Mercyhurst professors attendNPS conference weekend
By Brenda LoweMerciad staff reporterThe National Playwright Show-case
sponsored a conferenceweekend on February 12-14 inWashington, D.C.The conference scheduled workshops and lectures discussing theprocess in
developing andthe production of new Americanplays.The showcase was initiated in1913 because there
a need forAmerican plays.
playson Broadway are British such asCATS and The Phantom of theOpera.
that there is a need
plays," said Igor
talsky, associate professor of the-atre.The conference was intended bypeople
work behind the scenesin the theatre such as directors,producers and actors.The
is headed by directorPaul Iddings, assistant professor
theatre, who brings both a profes-sional and
background tothe program. Iddings has directed,acted and taught in
York City,Washington, D.C. and Erie.
directed over fifty productions.
Before coming to
first dinner-the-atre in the nation in Williamsburg,Va. and it was there
he pro-duced/directed his first worldpremiere, After Dark.*The competition is opened toeveryone and
advertised at col-leges and trade magazines. A totalof
to 500 scripts are sent eachyear. The entries are read by twodifferent members of a committee
of 25 and
yesvotes,Stalsky reads it; if
scriptgets two no's, it is sent back to theauthor.
entries given to him, if they aregood, he passes them to Iddingswho makes the finaldecision.
Approximately 12 plays are
finalists and from them,a minimum of
and an alternateare chosen for production.
The NPS is an
exciting conceptin keeping^
the liberal fartsatmosphere at Mercyhurst Thegoals of the program are to promoteand encourage good original the-atre, to increase tiie quality of theplays received for consideration
make the playwrights nation-ally known.
For more informationon the program, contact Paul
the Mercyhurst Little
New York Woodwind Quintetto highlight pianist Kalish
New York Woodwind
Photo by Peter Schaaf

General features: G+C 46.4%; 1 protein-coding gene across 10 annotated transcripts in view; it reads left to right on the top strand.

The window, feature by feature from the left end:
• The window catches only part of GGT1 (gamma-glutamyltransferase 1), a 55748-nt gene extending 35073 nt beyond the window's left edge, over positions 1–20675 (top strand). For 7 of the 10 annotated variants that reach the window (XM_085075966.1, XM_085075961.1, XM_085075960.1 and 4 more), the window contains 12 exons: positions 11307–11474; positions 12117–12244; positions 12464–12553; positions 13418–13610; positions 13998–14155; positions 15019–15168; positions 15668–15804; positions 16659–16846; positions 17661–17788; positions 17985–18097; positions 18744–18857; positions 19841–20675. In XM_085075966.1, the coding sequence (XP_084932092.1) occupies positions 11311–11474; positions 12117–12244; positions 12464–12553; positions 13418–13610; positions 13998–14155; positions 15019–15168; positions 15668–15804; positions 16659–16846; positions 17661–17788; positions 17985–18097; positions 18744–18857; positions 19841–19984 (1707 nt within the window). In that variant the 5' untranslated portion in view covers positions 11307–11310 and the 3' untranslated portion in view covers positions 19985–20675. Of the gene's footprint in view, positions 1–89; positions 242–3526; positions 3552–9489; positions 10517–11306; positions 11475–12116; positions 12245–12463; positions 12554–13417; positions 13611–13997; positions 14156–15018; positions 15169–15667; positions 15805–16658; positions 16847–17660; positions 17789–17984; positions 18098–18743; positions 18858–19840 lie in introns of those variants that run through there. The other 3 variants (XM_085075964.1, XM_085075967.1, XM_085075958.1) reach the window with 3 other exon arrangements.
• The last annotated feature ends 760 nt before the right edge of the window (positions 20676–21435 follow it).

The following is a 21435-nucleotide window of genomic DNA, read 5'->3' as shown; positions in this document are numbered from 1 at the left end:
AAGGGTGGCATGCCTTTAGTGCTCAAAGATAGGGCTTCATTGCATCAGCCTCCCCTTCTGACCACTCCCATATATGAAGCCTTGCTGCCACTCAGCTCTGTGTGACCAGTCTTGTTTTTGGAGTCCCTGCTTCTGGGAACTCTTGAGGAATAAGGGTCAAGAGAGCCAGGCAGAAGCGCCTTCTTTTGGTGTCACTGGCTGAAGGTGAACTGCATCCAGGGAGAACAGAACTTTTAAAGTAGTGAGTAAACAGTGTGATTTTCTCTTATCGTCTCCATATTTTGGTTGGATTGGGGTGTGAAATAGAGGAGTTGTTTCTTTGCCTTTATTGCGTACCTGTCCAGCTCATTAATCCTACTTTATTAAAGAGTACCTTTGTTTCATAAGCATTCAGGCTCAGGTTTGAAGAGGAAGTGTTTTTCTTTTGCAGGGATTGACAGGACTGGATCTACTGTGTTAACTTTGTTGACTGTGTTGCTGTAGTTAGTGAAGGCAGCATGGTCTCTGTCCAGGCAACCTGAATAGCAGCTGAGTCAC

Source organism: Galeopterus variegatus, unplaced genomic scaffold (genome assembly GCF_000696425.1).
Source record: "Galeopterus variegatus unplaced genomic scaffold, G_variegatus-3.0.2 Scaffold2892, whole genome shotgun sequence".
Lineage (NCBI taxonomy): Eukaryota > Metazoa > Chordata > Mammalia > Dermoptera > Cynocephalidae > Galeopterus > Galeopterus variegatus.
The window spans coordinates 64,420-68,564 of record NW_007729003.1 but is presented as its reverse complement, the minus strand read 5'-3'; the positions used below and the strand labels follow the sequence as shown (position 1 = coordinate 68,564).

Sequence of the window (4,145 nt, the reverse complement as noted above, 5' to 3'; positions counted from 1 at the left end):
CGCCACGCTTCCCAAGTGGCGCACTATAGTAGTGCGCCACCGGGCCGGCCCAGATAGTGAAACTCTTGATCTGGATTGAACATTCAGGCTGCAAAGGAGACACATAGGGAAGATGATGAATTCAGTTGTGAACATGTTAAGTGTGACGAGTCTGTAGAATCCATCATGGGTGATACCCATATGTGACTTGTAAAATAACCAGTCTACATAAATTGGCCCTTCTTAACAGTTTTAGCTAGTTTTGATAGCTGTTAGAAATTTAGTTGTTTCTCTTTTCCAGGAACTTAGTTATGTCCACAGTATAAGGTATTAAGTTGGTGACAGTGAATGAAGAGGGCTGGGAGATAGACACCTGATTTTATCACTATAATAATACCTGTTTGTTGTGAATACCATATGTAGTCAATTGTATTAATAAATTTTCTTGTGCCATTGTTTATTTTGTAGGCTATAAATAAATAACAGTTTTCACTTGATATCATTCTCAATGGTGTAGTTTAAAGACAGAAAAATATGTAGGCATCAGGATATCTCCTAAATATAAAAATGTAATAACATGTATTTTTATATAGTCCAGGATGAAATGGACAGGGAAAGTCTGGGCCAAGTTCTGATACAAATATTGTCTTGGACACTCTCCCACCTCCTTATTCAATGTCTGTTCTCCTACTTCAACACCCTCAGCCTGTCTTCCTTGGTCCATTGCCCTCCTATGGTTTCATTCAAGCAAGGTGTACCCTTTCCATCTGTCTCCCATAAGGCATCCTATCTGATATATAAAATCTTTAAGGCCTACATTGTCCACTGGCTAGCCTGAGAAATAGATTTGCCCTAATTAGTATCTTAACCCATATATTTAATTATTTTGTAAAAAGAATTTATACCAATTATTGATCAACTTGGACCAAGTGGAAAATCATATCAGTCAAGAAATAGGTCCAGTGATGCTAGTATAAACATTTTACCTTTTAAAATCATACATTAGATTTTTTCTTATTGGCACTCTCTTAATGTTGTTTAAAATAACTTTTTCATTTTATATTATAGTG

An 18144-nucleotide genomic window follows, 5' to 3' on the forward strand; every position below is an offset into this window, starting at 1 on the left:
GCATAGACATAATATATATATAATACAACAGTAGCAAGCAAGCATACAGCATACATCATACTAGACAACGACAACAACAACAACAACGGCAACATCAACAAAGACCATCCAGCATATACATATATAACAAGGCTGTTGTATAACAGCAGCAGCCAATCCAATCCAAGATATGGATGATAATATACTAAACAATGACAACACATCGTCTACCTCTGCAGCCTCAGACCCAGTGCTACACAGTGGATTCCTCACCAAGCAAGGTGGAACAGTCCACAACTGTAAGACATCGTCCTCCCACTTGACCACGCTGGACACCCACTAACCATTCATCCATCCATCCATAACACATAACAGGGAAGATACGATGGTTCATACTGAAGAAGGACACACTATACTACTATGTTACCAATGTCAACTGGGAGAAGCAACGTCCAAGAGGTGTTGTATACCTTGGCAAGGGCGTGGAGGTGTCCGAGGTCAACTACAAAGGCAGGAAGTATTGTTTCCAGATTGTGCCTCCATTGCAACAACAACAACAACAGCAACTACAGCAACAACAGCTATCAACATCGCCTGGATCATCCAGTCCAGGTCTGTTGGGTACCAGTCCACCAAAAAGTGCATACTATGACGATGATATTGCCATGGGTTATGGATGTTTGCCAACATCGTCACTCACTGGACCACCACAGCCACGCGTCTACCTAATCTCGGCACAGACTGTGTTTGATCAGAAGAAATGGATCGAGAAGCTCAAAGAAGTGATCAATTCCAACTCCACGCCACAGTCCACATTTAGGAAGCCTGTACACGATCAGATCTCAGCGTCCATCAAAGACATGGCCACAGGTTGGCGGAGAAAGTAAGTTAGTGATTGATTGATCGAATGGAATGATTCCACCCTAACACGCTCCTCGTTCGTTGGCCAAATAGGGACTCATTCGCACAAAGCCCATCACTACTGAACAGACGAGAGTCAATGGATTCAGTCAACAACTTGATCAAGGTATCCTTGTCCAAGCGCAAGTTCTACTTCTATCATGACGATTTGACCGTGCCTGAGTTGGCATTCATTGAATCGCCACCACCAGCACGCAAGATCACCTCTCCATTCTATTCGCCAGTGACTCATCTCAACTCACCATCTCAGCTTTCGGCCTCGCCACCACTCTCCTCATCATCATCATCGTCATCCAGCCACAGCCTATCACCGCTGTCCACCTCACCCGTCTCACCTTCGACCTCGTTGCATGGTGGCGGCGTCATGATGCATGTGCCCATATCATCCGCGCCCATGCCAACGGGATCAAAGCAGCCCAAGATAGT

March 13 at
Se-ries will feature The New YorkWoodwind
For over 40 seasons the NewYork Woodwind Quintet
main-tained its position of pre-eminencein the field of chamber musicthrough numerous concerts andworkshops in the United States,Canada, Europe, Asia and SouthAmerica.The Quintet celebrated its35th anniversary with a three con-cert series at Carnegie Recital Hallhosting the series during
fre-quently on radio and television, andits recordings enjoy world-wideacclaim*The members of the Quintet -
Baron, flute; RonaldRose-man, oboe;
Niedrich, clari-net; Donald MacCourt, bassoon;William Purvis,
- are wellknown artists who are
in solo and chamber musiccapacities and as recording artists.Their
most distinguished ensembles: NewYork Philharmonic,
ChamberOrchestra,Bach Aria Group,
pheus, New York
Ballet Or-chestra.^ Added to their busy per-formance schedules are associa-tions with Yale University,Juil-
the Mamies College of Music,Colombia University, the StateUniversity of New York campusesat Purchase and Stony Brook and
Eastman School of Music.The New York WoodwindQuintet will be assisted by a guest
Concert Pianist Gilbert
Mr. Kalish is head
and piano at the
Musk Festival. Herecords
and None-such Records. He has appearedthroughout Europe, Asia, andwith all the major musk centers
The United States Departmentof State honored the New YorkWoodwind Quintet on five occa-sions with invitations for overseastours. In
the Quintet spent 10weeks in South America and was
the American Pavilion ofthe 19S8 Brussels World's Fair.During the summer
the Quintet embarked on a highlypraised tour of